JSI RESOURCES: Journal article

Transitioning to Digital Systems: The Role of World Health Organization’s Digital Adaptation Kits in Operationalizing Recommendations and Interoperability Standards

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The transition from paper to digital systems requires quality assurance of the underlying content and application of data standards for interoperability. The World Health Organization (WHO) developed digital adaptation kits (DAKs) as an operational and software-neutral mechanism to translate WHO guidelines into a standardized format that can be more easily incorporated into digital systems. DAKs are part of the suite of tools within the WHO SMART (Standards-based, Machine-readable, Adaptive, Requirements-based, and Testable) guidelines approach to systematically reinforce clinical, public health, and data recommendations within digital systems. DAKs serve as a critical step in fulfilling WHO’s long-term vision of SMART guidelines for transforming guideline development, delivery, and application in the digital age. A key measure of success will be ensuring countries can adapt the generic DAKs according to their digital ecosystem and aligned to their national health policies. Collaborations across health program leads, digital health and health information systems focal points, implementers, software developers, and service providers will be critical for the effective use of DAKs within country contexts.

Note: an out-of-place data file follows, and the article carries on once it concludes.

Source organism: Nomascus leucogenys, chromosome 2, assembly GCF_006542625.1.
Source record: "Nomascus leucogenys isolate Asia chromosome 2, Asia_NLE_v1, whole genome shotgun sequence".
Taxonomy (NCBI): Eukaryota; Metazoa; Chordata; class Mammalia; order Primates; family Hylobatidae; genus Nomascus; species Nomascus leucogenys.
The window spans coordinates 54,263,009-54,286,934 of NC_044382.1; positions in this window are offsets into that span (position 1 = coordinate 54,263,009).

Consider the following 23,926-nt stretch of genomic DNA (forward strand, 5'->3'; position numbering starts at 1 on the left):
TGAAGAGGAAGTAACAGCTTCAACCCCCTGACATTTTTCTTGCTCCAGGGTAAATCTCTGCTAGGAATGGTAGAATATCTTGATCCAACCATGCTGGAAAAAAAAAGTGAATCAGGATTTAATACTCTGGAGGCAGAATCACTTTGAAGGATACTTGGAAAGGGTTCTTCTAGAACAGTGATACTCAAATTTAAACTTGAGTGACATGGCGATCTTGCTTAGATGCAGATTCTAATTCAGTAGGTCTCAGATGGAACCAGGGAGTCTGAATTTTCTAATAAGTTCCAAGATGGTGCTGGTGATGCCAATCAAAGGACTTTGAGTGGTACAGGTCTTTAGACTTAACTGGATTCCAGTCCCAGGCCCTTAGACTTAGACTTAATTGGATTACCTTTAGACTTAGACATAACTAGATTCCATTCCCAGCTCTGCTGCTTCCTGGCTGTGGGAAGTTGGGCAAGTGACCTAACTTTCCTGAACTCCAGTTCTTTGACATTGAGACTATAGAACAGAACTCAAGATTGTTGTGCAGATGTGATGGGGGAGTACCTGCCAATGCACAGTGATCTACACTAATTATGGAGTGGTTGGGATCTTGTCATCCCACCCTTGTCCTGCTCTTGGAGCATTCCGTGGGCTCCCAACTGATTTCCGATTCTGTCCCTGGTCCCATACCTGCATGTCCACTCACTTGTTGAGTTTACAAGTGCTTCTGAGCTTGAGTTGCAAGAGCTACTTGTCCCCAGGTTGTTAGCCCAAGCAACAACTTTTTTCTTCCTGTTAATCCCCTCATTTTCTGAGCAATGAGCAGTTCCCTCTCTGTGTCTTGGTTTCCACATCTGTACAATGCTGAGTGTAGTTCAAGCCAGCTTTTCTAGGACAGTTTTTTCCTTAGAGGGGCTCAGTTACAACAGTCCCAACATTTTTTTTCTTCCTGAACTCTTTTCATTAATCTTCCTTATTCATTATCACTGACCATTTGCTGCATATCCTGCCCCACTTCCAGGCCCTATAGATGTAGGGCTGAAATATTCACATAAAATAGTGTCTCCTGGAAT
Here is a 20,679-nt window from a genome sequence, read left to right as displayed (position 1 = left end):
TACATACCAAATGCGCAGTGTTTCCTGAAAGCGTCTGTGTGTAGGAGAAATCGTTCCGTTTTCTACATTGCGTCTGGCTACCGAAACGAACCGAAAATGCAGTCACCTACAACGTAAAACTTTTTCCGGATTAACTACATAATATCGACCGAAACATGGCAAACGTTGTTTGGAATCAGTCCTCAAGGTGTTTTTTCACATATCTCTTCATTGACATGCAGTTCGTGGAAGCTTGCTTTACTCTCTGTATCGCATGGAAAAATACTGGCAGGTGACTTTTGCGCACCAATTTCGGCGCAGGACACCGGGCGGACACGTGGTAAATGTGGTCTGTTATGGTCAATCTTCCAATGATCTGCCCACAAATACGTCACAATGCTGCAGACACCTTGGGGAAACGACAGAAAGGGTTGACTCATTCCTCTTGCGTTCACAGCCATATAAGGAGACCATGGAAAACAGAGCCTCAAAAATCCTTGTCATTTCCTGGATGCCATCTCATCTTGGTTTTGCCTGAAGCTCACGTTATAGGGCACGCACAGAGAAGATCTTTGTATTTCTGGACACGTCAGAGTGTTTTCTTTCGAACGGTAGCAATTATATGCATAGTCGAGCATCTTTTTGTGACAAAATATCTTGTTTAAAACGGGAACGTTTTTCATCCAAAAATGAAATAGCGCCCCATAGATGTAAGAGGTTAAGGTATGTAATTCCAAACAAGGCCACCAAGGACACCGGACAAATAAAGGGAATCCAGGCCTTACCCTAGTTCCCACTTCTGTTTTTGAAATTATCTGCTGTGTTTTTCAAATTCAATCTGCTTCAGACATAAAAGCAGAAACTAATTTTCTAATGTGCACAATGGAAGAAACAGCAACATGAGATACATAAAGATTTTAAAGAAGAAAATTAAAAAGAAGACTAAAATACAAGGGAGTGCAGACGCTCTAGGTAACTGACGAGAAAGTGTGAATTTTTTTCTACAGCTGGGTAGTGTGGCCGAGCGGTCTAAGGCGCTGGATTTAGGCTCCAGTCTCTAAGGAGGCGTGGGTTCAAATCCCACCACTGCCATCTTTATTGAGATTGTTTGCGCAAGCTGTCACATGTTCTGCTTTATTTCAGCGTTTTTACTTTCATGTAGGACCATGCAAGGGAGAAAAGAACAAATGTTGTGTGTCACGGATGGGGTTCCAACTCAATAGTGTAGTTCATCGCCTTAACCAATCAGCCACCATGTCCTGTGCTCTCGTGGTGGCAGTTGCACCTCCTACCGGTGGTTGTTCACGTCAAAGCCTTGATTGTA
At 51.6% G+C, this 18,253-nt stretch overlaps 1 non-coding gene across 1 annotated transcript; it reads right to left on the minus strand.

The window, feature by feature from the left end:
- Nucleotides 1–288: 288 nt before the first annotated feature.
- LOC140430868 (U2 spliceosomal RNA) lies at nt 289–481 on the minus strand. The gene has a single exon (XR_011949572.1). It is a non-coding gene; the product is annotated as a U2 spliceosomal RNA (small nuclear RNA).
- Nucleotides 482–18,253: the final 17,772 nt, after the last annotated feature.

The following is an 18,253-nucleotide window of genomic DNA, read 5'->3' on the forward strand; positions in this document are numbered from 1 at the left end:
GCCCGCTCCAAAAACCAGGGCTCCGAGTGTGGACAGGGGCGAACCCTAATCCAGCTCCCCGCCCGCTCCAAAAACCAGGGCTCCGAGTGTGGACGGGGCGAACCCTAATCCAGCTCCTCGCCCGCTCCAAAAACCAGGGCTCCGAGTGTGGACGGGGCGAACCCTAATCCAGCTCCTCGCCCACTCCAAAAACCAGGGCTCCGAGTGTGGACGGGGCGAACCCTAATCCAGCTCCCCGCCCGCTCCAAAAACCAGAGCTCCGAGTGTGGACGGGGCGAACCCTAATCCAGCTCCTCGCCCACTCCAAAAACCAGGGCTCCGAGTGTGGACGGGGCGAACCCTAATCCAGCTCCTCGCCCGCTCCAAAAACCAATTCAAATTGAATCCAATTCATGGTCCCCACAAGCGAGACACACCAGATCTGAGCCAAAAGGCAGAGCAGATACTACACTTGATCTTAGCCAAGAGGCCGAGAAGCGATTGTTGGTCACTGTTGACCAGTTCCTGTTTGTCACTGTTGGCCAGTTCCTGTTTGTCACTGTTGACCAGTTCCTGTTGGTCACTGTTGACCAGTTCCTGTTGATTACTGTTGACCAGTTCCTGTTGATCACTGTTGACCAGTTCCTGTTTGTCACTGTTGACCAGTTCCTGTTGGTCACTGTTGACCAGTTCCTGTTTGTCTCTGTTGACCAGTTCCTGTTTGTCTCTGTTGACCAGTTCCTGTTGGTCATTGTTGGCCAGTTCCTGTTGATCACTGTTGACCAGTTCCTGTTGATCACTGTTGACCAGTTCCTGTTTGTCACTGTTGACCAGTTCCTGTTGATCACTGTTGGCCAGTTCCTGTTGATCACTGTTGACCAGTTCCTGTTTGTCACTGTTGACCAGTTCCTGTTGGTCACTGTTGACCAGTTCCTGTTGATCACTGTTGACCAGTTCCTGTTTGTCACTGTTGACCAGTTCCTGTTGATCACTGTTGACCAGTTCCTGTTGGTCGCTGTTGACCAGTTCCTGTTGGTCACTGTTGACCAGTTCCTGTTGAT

Authors: Tigest Tamrat, Natschja Ratanaprayul, Maria Barreix, Özge Tunçalp, David Lowrance, Jenny Thompson, Leona Rosenblum, Nancy Kidula, Ram Chahar, Mary E. Gaffield, Mario Festin, James Kiarie, Brian Taliesin, Carl Leitner, Sylvia Wong, Teodora Wi, Hillary Kipruto, Ayotunde Adegboyega, Derrick Muneene, Lale Say, Garrett Mehlb

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